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Das and Pasha C: Students perception regarding integrated pathology teaching programme for medical laboratory science curriculum: An institutional study


Introduction

Most of the medical colleges in India have been following a traditional curriculum, characterized by "discipline wise model" with a high degree of compartmentalization into subjects of basic sciences, para-clinical and clinical branches. Several areas of redundancy, repetition and overlapping along with the observation of a gap between the qualitative and quantitative advancement in medical education and achievements in the field of health care are the lacunae with this model. To overcome these drawbacks, many medical colleges have started to teach students by using hybrid system with incorporation of various methods of teaching, viz: integrated lectures, problem based learning, bedside clinics, case based teaching.1

Case based learning (CBL) is a small group interactive teaching intervention, where cases are discussed under the guidance of a facilitator. The introduction of cases scenarios helps the learners understand the practical application of theoretical knowledge it uses a “guided inquiry approach”.1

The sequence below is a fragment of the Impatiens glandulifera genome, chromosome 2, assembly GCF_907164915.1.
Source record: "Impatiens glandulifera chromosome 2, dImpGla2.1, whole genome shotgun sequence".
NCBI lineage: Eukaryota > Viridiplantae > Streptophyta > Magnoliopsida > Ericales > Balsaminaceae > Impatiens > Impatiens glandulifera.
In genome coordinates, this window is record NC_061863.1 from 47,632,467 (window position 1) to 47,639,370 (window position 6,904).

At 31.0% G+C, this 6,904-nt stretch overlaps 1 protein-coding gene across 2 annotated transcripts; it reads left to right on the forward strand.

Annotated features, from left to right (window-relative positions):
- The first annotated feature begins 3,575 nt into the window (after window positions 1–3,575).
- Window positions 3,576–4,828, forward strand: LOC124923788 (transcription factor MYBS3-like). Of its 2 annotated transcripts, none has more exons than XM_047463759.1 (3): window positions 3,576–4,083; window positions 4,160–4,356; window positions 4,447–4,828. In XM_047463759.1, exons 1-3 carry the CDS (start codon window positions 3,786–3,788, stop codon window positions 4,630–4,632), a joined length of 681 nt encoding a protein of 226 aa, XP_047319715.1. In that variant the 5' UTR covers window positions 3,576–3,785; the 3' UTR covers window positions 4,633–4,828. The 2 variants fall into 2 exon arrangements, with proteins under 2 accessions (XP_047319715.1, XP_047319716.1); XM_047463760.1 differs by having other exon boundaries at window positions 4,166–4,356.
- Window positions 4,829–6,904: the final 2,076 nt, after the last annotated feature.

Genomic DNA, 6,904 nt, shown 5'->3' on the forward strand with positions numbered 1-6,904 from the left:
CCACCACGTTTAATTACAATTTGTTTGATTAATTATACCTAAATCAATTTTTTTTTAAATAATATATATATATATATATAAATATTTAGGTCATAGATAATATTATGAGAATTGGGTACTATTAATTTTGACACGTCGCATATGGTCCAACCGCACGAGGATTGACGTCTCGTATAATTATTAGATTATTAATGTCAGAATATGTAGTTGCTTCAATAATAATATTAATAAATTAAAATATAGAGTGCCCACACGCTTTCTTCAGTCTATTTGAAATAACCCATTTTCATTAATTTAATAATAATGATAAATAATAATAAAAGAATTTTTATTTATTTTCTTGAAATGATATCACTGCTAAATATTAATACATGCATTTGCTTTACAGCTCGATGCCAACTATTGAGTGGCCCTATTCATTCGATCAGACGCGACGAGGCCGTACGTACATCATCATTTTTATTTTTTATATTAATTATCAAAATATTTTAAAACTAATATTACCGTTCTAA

Teaching (IT) and community orientation.1 Integration of teaching is defined as the organization of teaching matter to interrelate or unity the subjects which are frequently taught in separate academic courses or departments.2 It simply means bridging connections between academic knowledge and practical’s.

Integration can be done in the following ways: Horizontal integration means that two or more departments teaching concurrently merge their educational identities. Vertical integration is an integration between disciplines traditionally taught in the different phases of curriculum. There are four major components in IT namely.2 - (a) Integration of experience (b) Social integration.